When I was a teenager, my uncle told me that the person whose death affected him the most in his life was John Lennon. Not his father or his mother, nor a childhood friend. Instead, he mourned for a person he never knew and had little chance of ever having a personal relationship with. When my uncle told me this, I thought I understood, but when I found myself sobbing in my car yesterday over the death of Philip Seymour Hoffman, I knew I did: It was not the death of John Lennon the person that fueled my uncle’s grief, but rather the loss of his art and the ideas he represented, which, no matter how universal they may be, are always unique to the individual.
For me, it was always the way Hoffman gave dignity and humanity to those characters who often receive none from us in life: the losers, the outcasts, the addicts, and the criminals. Many obituaries of Hoffman’s will say that he was defined by his versatility, but such a claim overlooks a clear motif in his career: he played losers with such full humanity. From Scottie in Boogie Nights to Willie Loman in Death of a Salesman on Broadway, Hoffman’s career is bursting with characters who are unsuccessful at life – and miserably unhappy for it. His roles in Owning Mahoney, Love Liza, Happiness, The 25th Hour, Synecdoche, New York, and Jack Goes Boating shined a warm and forgiving light on those who tried to grasp happiness and failed.
Even those characters who appeared confident and successful, such as Lancaster Dodd in The Master or Dean Trumbull in Punch-Drunk Love, were always revealed to be frightened, cowardly men hiding behind their bravado. He even imbued his more successful characters, such as The Count in Pirate Radio or his Oscar-winning depiction of Truman Capote, with a strong sense of fading glory. These men had known darkness, and they knew there was more coming.
But it’s Scottie in Boogie Nights that will always have a home in my heart. I was 17 years old when I saw the film in the theater; in hindsight, I can admit that I went mostly for the sex scenes, but I got a great deal more. I related to the themes in fairly explainable ways – I grew up in an unconventional family and was searching for a sense of normalcy – but the vitality of director P.T. Anderson’s filmmaking spoke to me, as well. And those characters: I probably thought at the time that I related most to Dirk Diggler, but I know now that Scottie was my entry point into the movie. Was there anyone more vulnerable? Like the dorky kid who somehow managed to find his way to the cool table, Scottie knew that he didn’t quite fit in and was desperate not to be found out. Meanwhile, he was just thrilled to be there. The moment in which he overreaches by drunkenly kissing Dirk is still one of the most painful scenes I’ve ever watched.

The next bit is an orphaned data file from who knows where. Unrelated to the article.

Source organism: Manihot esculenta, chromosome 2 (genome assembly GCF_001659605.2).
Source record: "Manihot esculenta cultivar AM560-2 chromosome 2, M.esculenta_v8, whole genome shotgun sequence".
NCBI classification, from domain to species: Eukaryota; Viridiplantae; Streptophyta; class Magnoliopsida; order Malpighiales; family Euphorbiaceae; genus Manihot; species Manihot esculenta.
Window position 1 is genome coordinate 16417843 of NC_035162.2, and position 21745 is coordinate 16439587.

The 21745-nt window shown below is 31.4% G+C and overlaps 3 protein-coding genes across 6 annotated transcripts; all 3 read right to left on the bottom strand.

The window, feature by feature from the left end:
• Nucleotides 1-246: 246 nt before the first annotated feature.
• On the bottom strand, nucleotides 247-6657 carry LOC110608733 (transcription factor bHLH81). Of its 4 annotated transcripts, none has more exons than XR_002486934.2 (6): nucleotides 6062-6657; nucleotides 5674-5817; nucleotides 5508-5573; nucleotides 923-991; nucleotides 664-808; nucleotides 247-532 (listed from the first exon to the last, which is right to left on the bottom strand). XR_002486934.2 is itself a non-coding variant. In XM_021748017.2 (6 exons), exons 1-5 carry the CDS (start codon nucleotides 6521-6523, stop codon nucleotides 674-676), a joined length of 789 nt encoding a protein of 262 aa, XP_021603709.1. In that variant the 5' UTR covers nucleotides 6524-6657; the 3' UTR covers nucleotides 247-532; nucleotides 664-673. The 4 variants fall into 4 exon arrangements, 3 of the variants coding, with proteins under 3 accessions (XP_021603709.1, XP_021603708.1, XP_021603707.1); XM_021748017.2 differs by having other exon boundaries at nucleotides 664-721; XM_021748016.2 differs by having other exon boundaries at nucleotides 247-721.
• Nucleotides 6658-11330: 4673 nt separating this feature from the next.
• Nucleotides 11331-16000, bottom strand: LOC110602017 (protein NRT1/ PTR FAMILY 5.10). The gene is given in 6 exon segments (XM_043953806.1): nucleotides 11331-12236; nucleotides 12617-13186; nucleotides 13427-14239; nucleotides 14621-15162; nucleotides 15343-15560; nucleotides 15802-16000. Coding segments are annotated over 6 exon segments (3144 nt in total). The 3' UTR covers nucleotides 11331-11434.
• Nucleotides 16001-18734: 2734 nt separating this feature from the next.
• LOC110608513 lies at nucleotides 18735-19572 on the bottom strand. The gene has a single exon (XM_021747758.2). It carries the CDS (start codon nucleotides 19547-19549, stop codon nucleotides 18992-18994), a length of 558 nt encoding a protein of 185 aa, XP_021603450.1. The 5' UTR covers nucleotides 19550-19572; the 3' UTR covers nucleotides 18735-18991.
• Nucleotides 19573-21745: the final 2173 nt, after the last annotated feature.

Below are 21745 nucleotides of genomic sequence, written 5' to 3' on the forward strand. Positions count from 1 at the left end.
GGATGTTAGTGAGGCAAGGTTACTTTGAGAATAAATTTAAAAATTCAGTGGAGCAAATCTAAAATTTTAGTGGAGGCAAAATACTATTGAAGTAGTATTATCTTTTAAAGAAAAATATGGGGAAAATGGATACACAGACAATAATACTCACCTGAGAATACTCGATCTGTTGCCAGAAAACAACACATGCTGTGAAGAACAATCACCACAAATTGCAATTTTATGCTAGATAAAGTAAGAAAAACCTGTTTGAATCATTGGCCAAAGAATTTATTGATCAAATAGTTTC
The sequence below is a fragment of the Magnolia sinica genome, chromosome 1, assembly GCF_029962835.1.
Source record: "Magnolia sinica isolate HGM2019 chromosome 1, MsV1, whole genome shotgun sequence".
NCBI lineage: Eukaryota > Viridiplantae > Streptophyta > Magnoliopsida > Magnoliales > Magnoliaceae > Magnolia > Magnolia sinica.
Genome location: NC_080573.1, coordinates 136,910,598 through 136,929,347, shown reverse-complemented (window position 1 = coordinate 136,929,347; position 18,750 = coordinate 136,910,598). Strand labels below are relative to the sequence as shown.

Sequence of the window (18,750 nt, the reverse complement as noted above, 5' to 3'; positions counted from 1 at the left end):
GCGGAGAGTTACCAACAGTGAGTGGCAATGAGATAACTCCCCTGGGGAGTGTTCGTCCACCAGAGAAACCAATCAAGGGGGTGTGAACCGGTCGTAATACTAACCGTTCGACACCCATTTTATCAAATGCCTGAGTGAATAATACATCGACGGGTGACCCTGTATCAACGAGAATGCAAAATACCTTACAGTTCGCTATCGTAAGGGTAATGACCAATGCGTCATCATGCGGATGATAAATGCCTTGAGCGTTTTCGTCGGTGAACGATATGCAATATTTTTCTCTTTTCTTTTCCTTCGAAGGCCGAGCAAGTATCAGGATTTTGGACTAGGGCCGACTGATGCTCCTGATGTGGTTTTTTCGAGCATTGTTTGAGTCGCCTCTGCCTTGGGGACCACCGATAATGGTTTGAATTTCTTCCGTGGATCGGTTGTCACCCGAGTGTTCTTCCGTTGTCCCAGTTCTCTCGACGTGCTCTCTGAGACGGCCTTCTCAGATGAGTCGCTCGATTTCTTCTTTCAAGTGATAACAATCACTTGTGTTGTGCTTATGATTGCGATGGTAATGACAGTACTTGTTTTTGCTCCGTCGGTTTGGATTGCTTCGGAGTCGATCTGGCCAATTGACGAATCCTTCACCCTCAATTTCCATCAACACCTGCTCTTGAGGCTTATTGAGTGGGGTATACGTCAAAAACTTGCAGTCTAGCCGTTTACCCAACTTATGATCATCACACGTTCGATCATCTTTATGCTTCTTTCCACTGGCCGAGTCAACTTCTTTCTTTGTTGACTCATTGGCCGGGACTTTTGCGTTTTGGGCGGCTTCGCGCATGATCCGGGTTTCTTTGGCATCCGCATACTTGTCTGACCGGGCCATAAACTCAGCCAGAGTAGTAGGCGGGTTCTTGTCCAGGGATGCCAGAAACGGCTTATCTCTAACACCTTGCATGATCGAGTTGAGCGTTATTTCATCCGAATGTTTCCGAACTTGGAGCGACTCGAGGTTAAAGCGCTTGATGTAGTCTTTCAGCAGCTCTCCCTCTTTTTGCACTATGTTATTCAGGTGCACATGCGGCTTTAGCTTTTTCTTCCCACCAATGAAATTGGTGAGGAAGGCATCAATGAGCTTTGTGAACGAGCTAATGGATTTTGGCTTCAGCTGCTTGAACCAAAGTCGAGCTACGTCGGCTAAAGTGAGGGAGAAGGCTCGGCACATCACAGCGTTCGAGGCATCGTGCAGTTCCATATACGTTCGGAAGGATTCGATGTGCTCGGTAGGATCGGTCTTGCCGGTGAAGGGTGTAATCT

I remember watching that and being sure that this was the end for Scottie. He would surely kill himself, or get in his car and drunkenly drive off a cliff. But he didn’t. Scottie survived, and in the film’s denouement, he is reunited with his family. He got a happy ending that many of the real Scotties out here in the world never get. This was the gift that Hoffman gave all his characters, and it was a gift to us in the audience, too. While not all of them got Scottie’s happy ending, they received the gift of being loved and embraced by an actor of Hoffman’s insight and commitment. Of being portrayed with dignity. Given that his talent and the demons that killed him almost certainly existed in some sort of symbiosis, it might not be hyperbole to say that this love eventually killed him. It would be unseemly to suggest that this trade-off was worth it to me, so let’s just say that I’ll continue to feel his love and his loss for many years to come.